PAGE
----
GSB raises the bar: I recently heard about the GSB Online Gallery of Arts and Literature, a new website for artists of all kinds at Great Salt Bay Community School in Damariscotta. Its mission, as stated on the site, is “to provide a performance platform for the GSB learning community. Writers, artists, musicians, and performers work hard on their craft and greatly benefit from sharing before an audience. This online gallery is a collection of ‘personal best’ performances and just a snapshot of the collective talent contained within the walls of GSB.”
In addition to featuring student work, which includes video production, the online gallery also features work by school staff and GSB alumni. One of the featured alumni is photographer Michael Sevon, who is also a janitor at GSB. Sevon’s nature photography is nothing short of stunning.
The attractive website is the brainchild of GSB seventh- and eighth-grade writing teacher Anne Plummer, who constructed the site in December of last year. I sat down with Plummer and several of the students involved with the website recently to chat about it.
Plummer explained that she got the idea to create an online gallery while researching online art contests for her husband, artist Keith Plummer. “It opened up a whole world of things I never knew – when you are judged by an outside group who has never seen your work, it’s very powerful,” she said.
That said, while providing an audience for artists’ work, the GSB online gallery is not intended to pass harsh judgment on participants’ artwork, but rather to provide feedback for the encouragement of the various artists represented.
Well-known local actor Andrew Lyndaker, who is 12 years old, was on hand to talk about the writing he posts regularly on the GSB Online Gallery of Arts and Literature, as were fellow 12-year-old artists Caitlin Cass and Marina McManus. All three are clearly enthusiastic about the opportunities offered by the new website, agreeing in unison that “it’s fun!”
“It’s really cool to have a place for people’s art and it’s really fun to ask what people think about art around school,” said Caitlin, who is the site’s designated reporter, responsible for conducting interviews at the school. Her “Spotlight Artist” interview with Andrew is currently featured on the website.
For his part, Andrew, who writes short stories, said, “I love to write. I always have since I was young. I have never been able to write a book, but writing short stories motivates me.”
Marina, who moved to Maine last August from Ohio, is thrilled with the GSB Online Gallery of Arts and Literature, and with GSB in general. “There is so much art here!” she said.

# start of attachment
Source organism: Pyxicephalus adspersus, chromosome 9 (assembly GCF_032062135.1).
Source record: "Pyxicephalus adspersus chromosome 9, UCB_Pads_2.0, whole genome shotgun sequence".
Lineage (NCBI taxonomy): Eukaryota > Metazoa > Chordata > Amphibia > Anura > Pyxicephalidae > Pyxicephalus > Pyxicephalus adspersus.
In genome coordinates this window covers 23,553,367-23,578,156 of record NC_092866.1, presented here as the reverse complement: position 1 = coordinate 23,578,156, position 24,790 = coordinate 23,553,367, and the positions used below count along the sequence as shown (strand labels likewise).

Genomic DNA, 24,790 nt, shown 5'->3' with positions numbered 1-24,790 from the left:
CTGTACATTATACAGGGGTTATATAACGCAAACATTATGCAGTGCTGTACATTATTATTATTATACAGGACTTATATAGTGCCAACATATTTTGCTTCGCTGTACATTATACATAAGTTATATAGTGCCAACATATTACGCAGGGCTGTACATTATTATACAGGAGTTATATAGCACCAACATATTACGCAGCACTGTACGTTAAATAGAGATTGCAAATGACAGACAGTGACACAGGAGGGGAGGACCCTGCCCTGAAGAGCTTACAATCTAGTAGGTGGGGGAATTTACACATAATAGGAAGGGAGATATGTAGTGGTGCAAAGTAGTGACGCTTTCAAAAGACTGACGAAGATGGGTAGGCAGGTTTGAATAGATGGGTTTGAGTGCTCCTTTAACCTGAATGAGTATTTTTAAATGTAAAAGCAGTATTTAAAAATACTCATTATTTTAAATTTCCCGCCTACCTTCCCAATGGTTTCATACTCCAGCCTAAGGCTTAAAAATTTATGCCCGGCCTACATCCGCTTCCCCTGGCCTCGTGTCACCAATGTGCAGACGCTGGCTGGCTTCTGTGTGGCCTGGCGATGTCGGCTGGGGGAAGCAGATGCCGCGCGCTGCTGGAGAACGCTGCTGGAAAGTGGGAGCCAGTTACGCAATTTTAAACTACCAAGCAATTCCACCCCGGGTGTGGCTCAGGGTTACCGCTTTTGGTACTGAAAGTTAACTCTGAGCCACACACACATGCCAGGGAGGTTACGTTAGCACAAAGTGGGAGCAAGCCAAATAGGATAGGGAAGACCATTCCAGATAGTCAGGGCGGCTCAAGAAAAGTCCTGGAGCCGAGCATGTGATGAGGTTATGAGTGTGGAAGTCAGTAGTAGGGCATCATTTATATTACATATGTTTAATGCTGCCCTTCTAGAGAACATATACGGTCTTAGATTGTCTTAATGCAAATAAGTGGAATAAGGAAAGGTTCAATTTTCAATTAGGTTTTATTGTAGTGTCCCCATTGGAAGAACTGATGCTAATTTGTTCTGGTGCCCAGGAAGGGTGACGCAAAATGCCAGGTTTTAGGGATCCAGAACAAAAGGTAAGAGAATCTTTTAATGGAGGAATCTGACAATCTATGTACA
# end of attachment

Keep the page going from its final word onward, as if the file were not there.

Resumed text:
The GSB Online Gallery of Arts and Literature is currently seeking artwork for its Black History Month Poster Exhibit. The deadline for submissions is Tuesday, Feb. 14.
“I hope (the online gallery) encourages more people to submit art, staff included,” said Plummer.
The GSB Online Gallery of Arts and Literature is online at gsbshowcase.wordpress.com.
Maine-Hawaii connection: One has to fly about 5,000 miles to get from Maine to Hawaii, the relatively far-flung U.S. state located in the Pacific Ocean. I happen to have family on the Hawaiian island of Oahu, so it was interesting to me to meet Jefferson author Jon Olsen, who wrote the 2014 Goose River Press book titled “Liberate Hawai’i: Renouncing and Defying the Continuing Fraudulent U.S. Claim to the Sovereignty of Hawai’i.” Olsen, who also makes and sells Tropical Maine maple-and-passion-fruit syrup locally, lived in Hawaii for 36 years before returning to Maine.
Olsen’s book painstakingly makes the case that the state of Hawaii “cannot be considered a legally bona fide state of the United States,” as the late economist and Duke University professor Thomas Naylor put it, a claim that a growing number of native Hawaiians would certainly agree with. Interestingly, a number of people with strong Maine connections pop up in the book, including James Blaine, who represented Maine in the U.S. House of Representatives from 1876-1881, and Sanford B. Dole, who served as Hawaii’s first territorial governor.
“Hawaii didn’t disappear as a country any more than Japan did as a country” during the allied occupation of Japan at the end of World War II, said Olsen.
I reached out to Dr. Keanu Sai, who lives in Hilo and has a doctorate in political science specializing in Hawaiian constitutionalism and international relations, for comments about Olsen’s book. Olsen had mentioned Sai, who is at the forefront of the Hawaiian sovereignty movement, as having encouraged his work.
“Aloha, Christine,” Sai wrote in a recent email. “I am familiar with Jon’s work. The situation in Hawai’i is not only an untold story, but a story that was deliberately concealed through revisionist history. Jon’s work helps to arrest revisionist history by explaining what really took place in the islands.
“The facts are hard-hitting, but they are real and we need to begin to normalize the conversation by speaking to the issues as they are and not what I want to believe them to be. As Dresden James wrote, ‘When a well-packaged web of lies has been sold gradually to the masses over generations, the truth will seem utterly preposterous, and its speaker a raving lunatic.’”